Last night I read The Lady Most Likely, containing three separate romances penned by three separate novelists: Julia Quinn, Eloisa James, and Connie Brockway. Each of the romances takes place during a single extended house party in the countryside.
I believe I first heard tell of this book after reading Romance Author Jeopardy over at the Avon Romance blog, a link I found via Sarah Maclean's Twitter account. (At least, that's where I think I found it.) It was vastly entertaining, and it certainly seems that someone's knowledge of Shakespeare came into play in the novels ending, which includes a performance of Pyramus & Thisbe for the couples in the book, using Shakespeare's rendering of many of the lines (drawn from A Midsummer Night's Dream). Fans of any of the three authors will likely get a kick out of the Jeopardy game. But I digress.
Rather than an anthology containing three novellas, The Lady Most Likely is presented as a single-arc narrative. Lady Carolyn Finchley, the sister of the horse-mad Earl of Briarly, has been charged with composing a list of possible wives for him. She and her husband host a house party, inviting likely, eligible girls and their chaperones, as well as pulling in some eligible bachelors. Lady Carolyn is also keen to see her best friend, the young but widowed Lady Georgina Sorrell, remarried, you see. It is patently obvious to any experienced romance reader that Hugh (the Earl) and Georgie (the widow) are made for each other, so it is therefore no surprise when that turns out to be the final romance within the novel (penned by Eloisa James - I did the legwork, you see, to find out who wrote what) - and the one with the most explicit romantic payoff, if you get my meaning (and I think you do).
The Earl's sister's first choice as Hugh's wife is Miss Gwendolyn Passmore, this season's "incomparable", who is painfully shy. Another young lady, Octavia Darlington, quite resents Gwen taking up the time and attention of so very many eligible bachelors, and her brother, Alec (the Earl of Charters) does his best to appropriate some of Gwen's time in order to leave Octavia an open field - at least, that's his initial rationale. Their story is charmingly told by Julia Quinn (and involves a rather spectacular "wet man in a pond" scene, a la Mr Darcy in the 1995 P&P, only with less clothing).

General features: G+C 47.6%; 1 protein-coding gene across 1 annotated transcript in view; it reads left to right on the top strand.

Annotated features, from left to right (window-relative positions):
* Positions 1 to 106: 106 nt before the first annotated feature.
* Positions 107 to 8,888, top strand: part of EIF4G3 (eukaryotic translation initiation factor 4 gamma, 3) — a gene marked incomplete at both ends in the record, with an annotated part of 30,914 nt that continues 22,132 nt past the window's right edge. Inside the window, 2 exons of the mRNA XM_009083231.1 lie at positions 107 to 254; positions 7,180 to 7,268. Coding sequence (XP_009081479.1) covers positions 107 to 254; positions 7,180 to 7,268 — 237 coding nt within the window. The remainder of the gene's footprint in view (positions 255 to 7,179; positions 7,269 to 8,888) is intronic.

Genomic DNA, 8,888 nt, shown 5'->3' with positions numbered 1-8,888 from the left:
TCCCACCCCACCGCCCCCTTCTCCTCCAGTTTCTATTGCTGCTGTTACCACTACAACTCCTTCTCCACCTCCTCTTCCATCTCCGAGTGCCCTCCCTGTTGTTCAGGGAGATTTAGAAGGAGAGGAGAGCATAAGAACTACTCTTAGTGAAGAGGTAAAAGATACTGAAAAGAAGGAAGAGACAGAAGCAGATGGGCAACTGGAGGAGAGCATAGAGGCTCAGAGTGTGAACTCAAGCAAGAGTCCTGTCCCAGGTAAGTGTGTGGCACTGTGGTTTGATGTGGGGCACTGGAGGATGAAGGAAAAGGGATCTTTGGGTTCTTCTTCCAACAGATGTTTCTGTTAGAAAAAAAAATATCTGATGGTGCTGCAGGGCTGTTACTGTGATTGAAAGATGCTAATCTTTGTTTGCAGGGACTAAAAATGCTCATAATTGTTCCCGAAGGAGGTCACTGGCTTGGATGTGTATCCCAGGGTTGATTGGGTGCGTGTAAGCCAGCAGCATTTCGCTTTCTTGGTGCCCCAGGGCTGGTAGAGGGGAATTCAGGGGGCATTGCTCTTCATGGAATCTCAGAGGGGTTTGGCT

Lady Carolyn's second choice for Hugh's wife is Miss Katherine Peyton, a plainspoken woman from the countryside who grew up in a household full of boys. She has long carried a torch for Neill Oakes, now a war hero with the title of "Captain" before his name. Captain Oakes would be only too happy to woo Katherine, despite having been Carolyn's choice to marry the widowed Georgie, but upon his arrival at the estate, Katherine's brother essentially tagged him and made him "it" - in this case, "it" being Katherine's chaperone. Connie Brockway manages to make their crossed purposes quite entertaining, from a memorable entry by the good captain to a rather splendid declaration of love.
Lady Carolyn Finchley is, of course, delighted with the particular turn of events that closes the book, when Hugh chooses his own woman (Georgina), who was not on the list at all.